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  Cool BatMan: Battery Thermal  Management System Based on High Power Density Microfluidic Magnetocaloric Cooling

Consortium of 4 institutions:

  • University of Ljubljana (Slovenia) – dr. Urban Tomc (coordinator)
  • Jožef Stefan Institute (Slovenia) – prof. dr. Hana Uršič Nemevšek
  • Leibniz Institute for Solid State and Materials Research (Germany) – prof. dr. Jens Freudenberger
  • University of Barcelona (Catalonia) – prof. dr. Lluis Mañosa

Overall budget of 510.000 € over a 3 year period (2022-2025)

The final goal of the project is to design, develop and test a compact digital microfluidic magnetocaloric cooling device proof-of-principle. 

 

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SUMMARY: Li-ion batteries are believed to hold the key to transitioning away from the fossil fuels dependence in the next decade. However, a major bottleneck in Li-ion’s efficient and reliable operation is their narrow temperature range where they operaAte at their fullest efficiency without major degradation. There are two key aspects of battery thermal management system (BTMS) development; high efficiency and compactness of the BTMS. Especially in e-mobility, compact BTMS, preferably with no moving parts, is of the utmost importance. The majority of BTMSs are still based on the vapor-compression cooling technology. Due to utilization of environmentally harmful refrigerants and moderate efficiency, there is a need for new and more efficient cooling technologies. One, showing such potential is magnetocaloric (MC) cooling technology. However, today’s state-of-art MC devices are facing certain challenges due to the issues in an inefficient heat transfer and hydraulic losses, which consequently lead them to utilize large amounts of magnetic and MC materials, leaving no room for compactness or cost competitiveness to conventional cooling.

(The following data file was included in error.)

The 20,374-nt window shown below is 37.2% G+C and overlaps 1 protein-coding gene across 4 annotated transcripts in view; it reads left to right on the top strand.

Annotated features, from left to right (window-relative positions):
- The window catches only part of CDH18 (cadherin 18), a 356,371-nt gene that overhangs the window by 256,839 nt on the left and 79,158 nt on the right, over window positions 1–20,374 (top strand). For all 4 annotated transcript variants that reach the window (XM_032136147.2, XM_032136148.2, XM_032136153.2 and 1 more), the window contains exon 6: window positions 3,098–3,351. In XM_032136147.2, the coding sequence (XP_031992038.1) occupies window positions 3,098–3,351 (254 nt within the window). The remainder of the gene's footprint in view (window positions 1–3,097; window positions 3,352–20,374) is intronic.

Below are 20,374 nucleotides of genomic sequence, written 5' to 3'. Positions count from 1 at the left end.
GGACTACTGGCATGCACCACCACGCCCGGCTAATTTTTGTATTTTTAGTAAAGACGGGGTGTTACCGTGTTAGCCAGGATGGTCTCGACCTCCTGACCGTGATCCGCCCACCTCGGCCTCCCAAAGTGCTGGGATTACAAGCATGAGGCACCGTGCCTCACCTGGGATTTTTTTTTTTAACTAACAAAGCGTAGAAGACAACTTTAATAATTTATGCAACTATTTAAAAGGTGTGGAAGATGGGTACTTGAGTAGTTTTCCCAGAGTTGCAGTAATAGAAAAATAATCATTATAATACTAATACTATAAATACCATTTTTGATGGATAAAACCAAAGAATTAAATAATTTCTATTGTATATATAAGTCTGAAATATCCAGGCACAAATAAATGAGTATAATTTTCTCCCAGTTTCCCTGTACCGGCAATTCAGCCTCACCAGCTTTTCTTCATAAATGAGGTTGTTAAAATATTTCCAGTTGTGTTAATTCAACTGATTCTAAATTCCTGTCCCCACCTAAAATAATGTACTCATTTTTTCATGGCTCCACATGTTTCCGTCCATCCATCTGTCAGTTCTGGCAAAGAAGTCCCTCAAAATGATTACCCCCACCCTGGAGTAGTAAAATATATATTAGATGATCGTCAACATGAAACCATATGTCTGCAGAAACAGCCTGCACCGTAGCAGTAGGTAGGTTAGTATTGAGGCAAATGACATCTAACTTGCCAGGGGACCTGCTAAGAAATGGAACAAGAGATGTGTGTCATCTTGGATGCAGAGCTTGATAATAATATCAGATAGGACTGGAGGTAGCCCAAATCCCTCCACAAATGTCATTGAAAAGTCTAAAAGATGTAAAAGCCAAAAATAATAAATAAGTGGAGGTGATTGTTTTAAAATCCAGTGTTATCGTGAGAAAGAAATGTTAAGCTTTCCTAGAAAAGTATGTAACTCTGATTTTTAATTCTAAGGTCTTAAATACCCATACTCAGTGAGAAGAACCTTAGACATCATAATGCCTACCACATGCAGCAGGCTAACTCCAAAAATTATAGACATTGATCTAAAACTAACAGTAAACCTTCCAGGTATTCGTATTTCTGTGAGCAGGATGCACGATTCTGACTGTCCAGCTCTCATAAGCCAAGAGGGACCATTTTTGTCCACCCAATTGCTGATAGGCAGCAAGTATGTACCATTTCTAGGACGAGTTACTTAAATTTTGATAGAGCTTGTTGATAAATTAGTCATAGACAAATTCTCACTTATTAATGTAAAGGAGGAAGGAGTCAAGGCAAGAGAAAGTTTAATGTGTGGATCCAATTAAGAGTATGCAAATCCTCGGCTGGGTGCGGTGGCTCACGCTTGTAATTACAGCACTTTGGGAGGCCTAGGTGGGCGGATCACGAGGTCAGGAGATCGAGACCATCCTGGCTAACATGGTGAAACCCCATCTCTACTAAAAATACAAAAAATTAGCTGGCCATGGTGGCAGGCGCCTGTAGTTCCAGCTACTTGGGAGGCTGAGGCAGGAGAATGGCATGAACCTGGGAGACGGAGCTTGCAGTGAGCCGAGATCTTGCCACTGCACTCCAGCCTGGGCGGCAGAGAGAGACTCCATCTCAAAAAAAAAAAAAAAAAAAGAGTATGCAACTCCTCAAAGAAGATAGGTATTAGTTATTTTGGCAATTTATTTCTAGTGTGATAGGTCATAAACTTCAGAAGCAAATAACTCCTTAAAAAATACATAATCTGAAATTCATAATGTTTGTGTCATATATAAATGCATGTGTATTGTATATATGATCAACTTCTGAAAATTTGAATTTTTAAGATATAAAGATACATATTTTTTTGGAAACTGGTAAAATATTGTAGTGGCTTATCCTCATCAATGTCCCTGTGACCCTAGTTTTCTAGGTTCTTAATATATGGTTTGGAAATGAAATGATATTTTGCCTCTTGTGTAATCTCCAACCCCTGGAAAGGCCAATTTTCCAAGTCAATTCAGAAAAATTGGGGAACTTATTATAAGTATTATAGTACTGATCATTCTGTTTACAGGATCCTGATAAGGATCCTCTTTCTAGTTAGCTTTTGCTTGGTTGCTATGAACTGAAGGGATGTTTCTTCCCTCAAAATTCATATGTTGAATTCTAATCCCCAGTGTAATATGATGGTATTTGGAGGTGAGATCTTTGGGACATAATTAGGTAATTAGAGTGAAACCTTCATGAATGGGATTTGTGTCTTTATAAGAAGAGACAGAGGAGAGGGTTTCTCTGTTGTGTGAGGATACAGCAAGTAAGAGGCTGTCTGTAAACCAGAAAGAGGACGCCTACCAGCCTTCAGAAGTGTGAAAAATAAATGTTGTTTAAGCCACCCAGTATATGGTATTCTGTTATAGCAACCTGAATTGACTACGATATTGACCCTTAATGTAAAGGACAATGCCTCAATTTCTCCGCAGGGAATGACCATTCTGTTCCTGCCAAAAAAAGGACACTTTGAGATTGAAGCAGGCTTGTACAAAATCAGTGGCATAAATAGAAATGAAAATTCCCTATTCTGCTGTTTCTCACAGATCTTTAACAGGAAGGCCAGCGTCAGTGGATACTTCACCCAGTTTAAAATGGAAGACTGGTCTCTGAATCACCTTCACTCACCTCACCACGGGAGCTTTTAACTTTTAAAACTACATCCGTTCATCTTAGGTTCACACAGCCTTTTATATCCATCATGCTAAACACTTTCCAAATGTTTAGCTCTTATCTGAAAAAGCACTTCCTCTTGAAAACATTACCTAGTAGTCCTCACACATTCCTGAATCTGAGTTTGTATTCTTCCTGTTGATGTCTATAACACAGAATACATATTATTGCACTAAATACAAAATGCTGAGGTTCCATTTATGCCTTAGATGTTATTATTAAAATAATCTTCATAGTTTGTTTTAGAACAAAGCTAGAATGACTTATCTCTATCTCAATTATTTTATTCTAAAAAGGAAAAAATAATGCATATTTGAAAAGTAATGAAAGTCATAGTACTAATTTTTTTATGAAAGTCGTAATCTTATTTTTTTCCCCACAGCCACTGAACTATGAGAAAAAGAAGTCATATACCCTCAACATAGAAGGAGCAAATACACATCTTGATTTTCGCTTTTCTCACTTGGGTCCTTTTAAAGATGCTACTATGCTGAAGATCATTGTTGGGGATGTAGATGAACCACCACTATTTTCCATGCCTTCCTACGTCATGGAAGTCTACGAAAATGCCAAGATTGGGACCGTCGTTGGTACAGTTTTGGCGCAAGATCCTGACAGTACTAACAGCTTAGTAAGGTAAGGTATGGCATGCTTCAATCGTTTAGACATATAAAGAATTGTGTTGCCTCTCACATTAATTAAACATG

Figure 1: a) Schematic of electrowetting on dielectric principle (left-inactivated droplet-high contact angle, right-voltage activated droplet-low contact angle); b) by careful design of electrodes and turning them on and off the droplet can move across the surface (left: both electrodes off, right: right electrode turns voltage on and the droplet moves over it due to the contact angle change).
Figure 1: a) Schematic of electrowetting on dielectric principle (left-inactivated droplet-high contact angle, right-voltage activated droplet-low contact angle); b) by careful design of electrodes and turning them on and off the droplet can move across the surface (left: both electrodes off, right: right electrode turns voltage on and the droplet moves over it due to the contact angle change).
Figure 2: Two potential operational strategies of proposed MC/EWOD thermal switch cooling device.
Figure 2: Two potential operational strategies of proposed MC/EWOD thermal switch cooling device.

 

THE AIM of the project Cool BatMan is to gain a fundamental understanding of a dynamic thermal behaviour of two different physical effects coupled together for application in a compact MC cooling device. The magnetocaloric material, with its magnetocaloric effect, will be coupled with an ElectroWetting On Dielectric (EWOD) phenomenon to form a unique magnetocaloric cooling principle. EWOD is based on wettability of liquid droplets on dielectric solid surfaces by varying the electric potential, which enables manipulation of individual droplets (e.g., movement) as shown in Figure 1. Fast manipulation and movement of small volume liquid droplets as heat transfer fluid across the magnetocaloric material (instead of continuous fluid flow) could lead to a dramatic reduction of hydraulic losses and significant reduction of MCM mass, which in turn would lead to a much more compact cooling device. Liquid droplets would operate as a thermal switch, where a droplet would absorb heat from a discrete MCM location and by rapid controlled movement release it to the other discrete MCM location or to the heat sink (Figure 2).

The end and main goal of the project is to design, develop and test a compact MC/EWOD cooling device proof-of-principle, which will be suitable for integration as BTMS for Li-ion batteries in e-mobility (automotive, maritime or railway).

 

 

A PROJECT WORKFLOW was carefully devised and is shown in Figure 3. It involves numerical modelling of the proposed MC/EWOD cooling principle at an initial stage. This will lay firm ground for a key aspect of the project, which is establishment of a quality and reliable MC/EWOD fabrication process (involves several technologically complex sub-steps). To master the fabrication process, a thorough fabrication process quality control (characterization) will be put in place at every step of the development. Such a feedback-wise investigative approach will ultimately lead to the development of the first MC/EWOD proof-of-principle cooling device.

 

 

 

Figure 3: Shematic illustration of the project workflow with indicated TRLs.  
Figure 3: Shematic illustration of the project workflow with indicated TRLs.  

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